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With Stoke Lacy and Brockhampton




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From the Vicar

Are you someone who counts their blessings? I’m writing this on a lovely summer’s evening, looking at a garden full of foxgloves, delphiniums, roses and sweet williams. The air is full of sweet fragrances and swifts are hurtling across the blue sky. Even England is through to the next stage of the World Cup! It’s hard not to count your blessings at such a time. Some people, we say, tend to see the world pretty much as a glass half-full. They are the optimists.

But not every day is like this. We can feel quite the opposite and sometimes with some justification. Instead, it’s easier to count our woes and sorrows: a long list results and it can feel like the proverbial glass is half-empty. Or less. We are the pessimists. Sometimes, what life throws at us is just overwhelming. For example, I heard someone talking on the radio earlier about student suicides. A young relative had taken their life and the speaker described her experience of life now as having got a whole lot worse than before and as a state which would never change for the better. It was heartbreaking to hear the grief.

Which to choose? It reminds me of a much repeated verse in the Bible: Give thanks to the Lord for he is good; his love endures forever. These apparently unremarkable words are highly controversial when you stop to think about them . First, it is a command: Give thanks! Not a question, Shall we be thankful? Or even a statement, We are thankful. Hard to heed, perhaps, when we don’t feel very thankful.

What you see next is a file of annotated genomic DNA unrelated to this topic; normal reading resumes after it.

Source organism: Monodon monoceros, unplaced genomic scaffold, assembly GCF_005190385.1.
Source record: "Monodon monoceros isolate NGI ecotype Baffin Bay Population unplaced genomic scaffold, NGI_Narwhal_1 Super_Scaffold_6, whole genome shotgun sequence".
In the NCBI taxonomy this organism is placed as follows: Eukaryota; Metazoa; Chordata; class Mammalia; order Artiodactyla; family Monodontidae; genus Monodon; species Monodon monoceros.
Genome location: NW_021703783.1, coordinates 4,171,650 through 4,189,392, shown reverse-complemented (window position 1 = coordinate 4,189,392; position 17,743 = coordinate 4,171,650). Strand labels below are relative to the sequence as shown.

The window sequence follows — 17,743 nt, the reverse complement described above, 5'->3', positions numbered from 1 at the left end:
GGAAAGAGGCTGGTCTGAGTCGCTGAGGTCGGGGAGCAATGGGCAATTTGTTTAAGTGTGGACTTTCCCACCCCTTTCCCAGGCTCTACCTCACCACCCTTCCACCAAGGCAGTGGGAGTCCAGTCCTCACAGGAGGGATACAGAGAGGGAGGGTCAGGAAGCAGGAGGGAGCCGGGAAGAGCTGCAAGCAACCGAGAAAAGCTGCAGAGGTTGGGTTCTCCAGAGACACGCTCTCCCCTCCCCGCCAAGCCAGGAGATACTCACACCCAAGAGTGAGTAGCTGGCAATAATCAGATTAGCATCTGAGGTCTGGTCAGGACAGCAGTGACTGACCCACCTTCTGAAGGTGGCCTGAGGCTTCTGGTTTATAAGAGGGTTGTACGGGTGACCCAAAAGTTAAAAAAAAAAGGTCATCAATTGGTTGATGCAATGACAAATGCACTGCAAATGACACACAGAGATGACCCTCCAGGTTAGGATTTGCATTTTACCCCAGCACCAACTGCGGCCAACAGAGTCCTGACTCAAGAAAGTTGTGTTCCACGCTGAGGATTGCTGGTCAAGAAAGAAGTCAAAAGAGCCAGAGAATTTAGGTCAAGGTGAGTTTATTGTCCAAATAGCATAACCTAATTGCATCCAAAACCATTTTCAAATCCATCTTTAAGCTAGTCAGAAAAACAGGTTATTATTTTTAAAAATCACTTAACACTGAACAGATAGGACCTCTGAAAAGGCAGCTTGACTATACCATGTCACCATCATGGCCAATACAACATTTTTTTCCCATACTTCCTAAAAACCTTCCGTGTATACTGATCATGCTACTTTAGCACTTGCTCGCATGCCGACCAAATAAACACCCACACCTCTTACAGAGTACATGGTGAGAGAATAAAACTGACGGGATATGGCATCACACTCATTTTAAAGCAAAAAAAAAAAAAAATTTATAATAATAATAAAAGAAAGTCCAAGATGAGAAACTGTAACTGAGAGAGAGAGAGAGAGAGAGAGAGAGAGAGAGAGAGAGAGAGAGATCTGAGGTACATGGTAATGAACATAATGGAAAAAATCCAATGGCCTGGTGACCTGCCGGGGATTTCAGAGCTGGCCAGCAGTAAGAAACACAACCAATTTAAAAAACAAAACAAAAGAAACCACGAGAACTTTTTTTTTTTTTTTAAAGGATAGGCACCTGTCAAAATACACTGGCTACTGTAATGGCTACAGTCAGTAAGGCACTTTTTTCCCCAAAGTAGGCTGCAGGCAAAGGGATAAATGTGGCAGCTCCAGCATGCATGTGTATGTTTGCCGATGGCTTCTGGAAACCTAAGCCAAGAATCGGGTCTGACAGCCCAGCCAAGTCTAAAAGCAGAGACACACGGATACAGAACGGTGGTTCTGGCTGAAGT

Second, it’s a call to give thanks to some-One. That’s hard to do, or even imagine, if you don’t believe in God, let alone the Lord, which is the English translation of the Jewish word, Jehovah, the Name of God revealed in the Bible.

Third, a number of things are claimed about this God: he is good, he is loving and his love is for always. Just pause over each one for a moment. Can you believe these things? Big claims they may be, but imagine if any were not so: that God was not good (well, I certainly could not thank him!). That God was not loving (what would be the point in his being good, if so?). That his love does not endures but somehow peters out (then he wouldn’t be worthy of my worship, trustworthy or reliable. He would be changeable, not the same).

So, I can say these Bible words, big words though they are. Sometimes, it feels as though I am saying through gritted teeth but when I do say them, something shifts inside me. I call it Gratitude.

Gratitude, for me, is about counting my blessings, and they are many. Even if they were few and life was hard, even very hard, I could still find something to be glad about. It’s also about recognizing that, as I count my blessings, I have God to thank for them. They are not accidental but each is a small sign of his goodness, his love, his favour: to me. Gratitude keeps me going. It protects me from bitterness. It changes my outlook, and gives me get-up-and-go-in-life, a sense of purpose and direction. Above all it fills me with hope. So, yes, I do count my blessings and I want to continue to do so. I hope you can say the same.

Clive Evans.